Glennster wrote:
>  Hello everyone,
>  I am working on an RF design which has 2 boards, essentially a
>  "sandwich".
> The bottom board has the digital stuff and 18 relays.  The relays
>  have physical connections on the top and bottom of the case (Coil on
>  the bottom and contacts on the top). The top board has all the nasty
>  RF.
>  There is also a 4 pin header connecting the 2 boards together.
>  I have footprinted the relays in 2 parts, coil and contacts.
>  What is the best way to ensure that the 2 boards mate exactly.  When
>  assembled, the top board goes down on top of the relays with the
>  contacts sticking through the PCB and is soldered on the top along
>  with the header.

Don't know if it's too late to offer anything helpful (there have been 
so many great suggestions already), but I hope my own experience 
can be useful to you.

I once made an rf style board with only one relay, that although 
much simpler, had similar problems to solve. There was also a four 
pin header connecting the relay board and the "digital" base-board, 
although "sandwiching" wasn't involved due to the design of the 
relay, and having a single relay made it easier to deal with cross-
talk etc.

What I ended up doing was laying out the relay board first, double 
checking the critical component pad spacings with the actual 
components, then using that layout to produce a library component 
with the tracking stripped off, leaving only the desired mechanical 
and silkscreen layers, plus the critical component and fastener 

The mother board was then layed out around that component, and 
some "flotation" built into the alignment also, to reduce stress on 
the through-header. There were never any problems with the 
alignment of the two boards, even with pairs manufactured 

Its already been mentioned in another post that it's worth 
considering the future maintenance and repair side of a such a 
board and have some socketing somehow, and this is where I was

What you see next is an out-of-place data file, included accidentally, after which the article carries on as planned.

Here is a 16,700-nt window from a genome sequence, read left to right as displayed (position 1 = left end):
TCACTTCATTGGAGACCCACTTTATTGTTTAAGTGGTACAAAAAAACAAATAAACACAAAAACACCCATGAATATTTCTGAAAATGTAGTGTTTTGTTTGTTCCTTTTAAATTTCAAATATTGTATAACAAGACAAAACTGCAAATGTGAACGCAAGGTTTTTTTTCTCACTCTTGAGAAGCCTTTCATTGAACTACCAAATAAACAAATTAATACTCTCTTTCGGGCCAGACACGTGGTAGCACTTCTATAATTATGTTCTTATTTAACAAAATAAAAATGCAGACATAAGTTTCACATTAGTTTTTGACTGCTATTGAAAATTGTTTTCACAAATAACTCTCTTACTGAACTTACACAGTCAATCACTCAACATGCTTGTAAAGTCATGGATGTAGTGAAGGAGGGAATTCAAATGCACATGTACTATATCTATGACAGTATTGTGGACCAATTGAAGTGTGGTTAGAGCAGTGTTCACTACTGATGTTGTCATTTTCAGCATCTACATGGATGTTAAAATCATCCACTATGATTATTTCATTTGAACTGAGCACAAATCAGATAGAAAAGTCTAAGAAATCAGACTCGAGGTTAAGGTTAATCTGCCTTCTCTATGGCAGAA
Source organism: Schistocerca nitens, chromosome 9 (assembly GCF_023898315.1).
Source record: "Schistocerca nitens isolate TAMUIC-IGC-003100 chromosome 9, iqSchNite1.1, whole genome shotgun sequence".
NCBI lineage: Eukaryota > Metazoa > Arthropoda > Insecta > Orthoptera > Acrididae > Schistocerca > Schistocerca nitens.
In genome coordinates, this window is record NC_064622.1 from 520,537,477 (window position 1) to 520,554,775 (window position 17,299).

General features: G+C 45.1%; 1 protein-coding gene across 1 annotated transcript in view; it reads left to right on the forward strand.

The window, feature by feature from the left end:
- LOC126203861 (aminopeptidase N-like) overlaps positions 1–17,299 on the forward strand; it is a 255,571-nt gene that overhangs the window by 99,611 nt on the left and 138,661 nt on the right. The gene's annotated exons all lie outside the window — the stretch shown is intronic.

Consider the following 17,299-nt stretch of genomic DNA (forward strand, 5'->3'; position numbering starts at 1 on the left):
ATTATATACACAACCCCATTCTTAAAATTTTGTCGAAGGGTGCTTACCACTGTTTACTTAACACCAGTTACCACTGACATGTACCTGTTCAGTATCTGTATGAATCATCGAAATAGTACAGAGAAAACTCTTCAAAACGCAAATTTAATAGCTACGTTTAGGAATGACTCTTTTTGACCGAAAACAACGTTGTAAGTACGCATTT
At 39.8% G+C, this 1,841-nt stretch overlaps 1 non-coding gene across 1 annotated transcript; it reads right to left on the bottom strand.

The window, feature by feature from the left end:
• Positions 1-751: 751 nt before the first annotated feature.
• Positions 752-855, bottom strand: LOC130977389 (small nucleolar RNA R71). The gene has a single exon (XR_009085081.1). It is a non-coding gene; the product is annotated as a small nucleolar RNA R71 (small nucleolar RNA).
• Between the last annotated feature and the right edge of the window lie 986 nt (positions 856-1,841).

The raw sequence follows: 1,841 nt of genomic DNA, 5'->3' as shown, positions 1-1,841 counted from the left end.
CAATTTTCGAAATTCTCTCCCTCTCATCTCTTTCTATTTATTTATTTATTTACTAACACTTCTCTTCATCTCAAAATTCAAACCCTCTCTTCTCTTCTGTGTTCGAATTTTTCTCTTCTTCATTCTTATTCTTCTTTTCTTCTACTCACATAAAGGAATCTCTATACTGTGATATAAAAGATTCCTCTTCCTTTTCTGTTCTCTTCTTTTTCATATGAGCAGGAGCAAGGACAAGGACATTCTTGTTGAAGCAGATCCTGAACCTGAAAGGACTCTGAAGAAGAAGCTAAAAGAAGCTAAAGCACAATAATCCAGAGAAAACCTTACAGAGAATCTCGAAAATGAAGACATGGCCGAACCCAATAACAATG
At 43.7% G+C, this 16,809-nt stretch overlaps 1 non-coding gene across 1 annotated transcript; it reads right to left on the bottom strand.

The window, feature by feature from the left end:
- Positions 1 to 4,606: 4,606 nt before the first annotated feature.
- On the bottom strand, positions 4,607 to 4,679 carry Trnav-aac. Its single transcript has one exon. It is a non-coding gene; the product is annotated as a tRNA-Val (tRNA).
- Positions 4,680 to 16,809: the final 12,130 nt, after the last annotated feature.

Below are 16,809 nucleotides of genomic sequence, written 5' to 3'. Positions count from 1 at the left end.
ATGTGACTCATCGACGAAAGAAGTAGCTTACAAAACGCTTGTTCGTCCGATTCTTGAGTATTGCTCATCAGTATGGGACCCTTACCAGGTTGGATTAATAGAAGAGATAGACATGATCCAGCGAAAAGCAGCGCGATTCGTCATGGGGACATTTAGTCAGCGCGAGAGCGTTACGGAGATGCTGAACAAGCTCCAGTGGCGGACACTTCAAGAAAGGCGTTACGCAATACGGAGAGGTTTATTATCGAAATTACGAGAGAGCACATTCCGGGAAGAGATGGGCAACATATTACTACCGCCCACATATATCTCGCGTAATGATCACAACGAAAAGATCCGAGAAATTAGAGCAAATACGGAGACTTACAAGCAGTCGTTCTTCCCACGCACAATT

caught out.

Myself and others eventually had to repair these boards at the 
component level, either if all the spares were used in the field, or to 
put back into service during maintenance. This caused wear and 
tear on the header pads, which at the time, for reliability reasons in 
a marine enviroment, I had decided to solder. 

Although the pads were oversize, and with a nice large hole, 
eventually even with a good vacuum desoldering machine, boards 
had to be scrapped, or relegated to 2nd class test or debug status.

In hindsight (wonderful thing that!), I would have used a plug/socket 
arrangement, and doubled/quadrupled up on the contacts for each 
signal (it was only digital control + power supply anyway), and 
made life a lot easier at repair time for everyone.

This is not so important if the board is only a one off, or if the whole 
assembly is considered a non-repairable (except in emergency) 

Aligning and trying to place a circuit board over 18 sets of 
component legs at assembly time could be tricky also, but some 
alignment pegs/fasteners, or cutting all the leads short, bar say 
one at each corner of the board could help. 

Sometimes there is no easy way out with mixed 
analogue/digital/mechanical all in the one assembly, and things 
have to be tweaked to suit the whole package, and/or the 
components available/essential to use.

I have seen a nice set up with a programmable attenuator from an 
older style signal generator.

The relays themselves are physically in two parts, a detacheable rf 
contact assembly, and an actuator and coil base. The driving 
circuits are on a board screwed to the relay block, connecting to 
each coil pin via a socket. The driver board can be removed just by 
loosening four or six screws. This isn't quite the same arrangement 
as a mother/daughter board setup but perhaps the idea is 
applicable in some way

Good Luck,

Guy Porritt

NIWA Ltd - National Institute of Water and Atmospheric Research
P.O. Box 14-901, Kilbirnie, Wellington, New Zealand.       
Ph.  ++64 4 383-0300  Fax. ++64 4 386-0574

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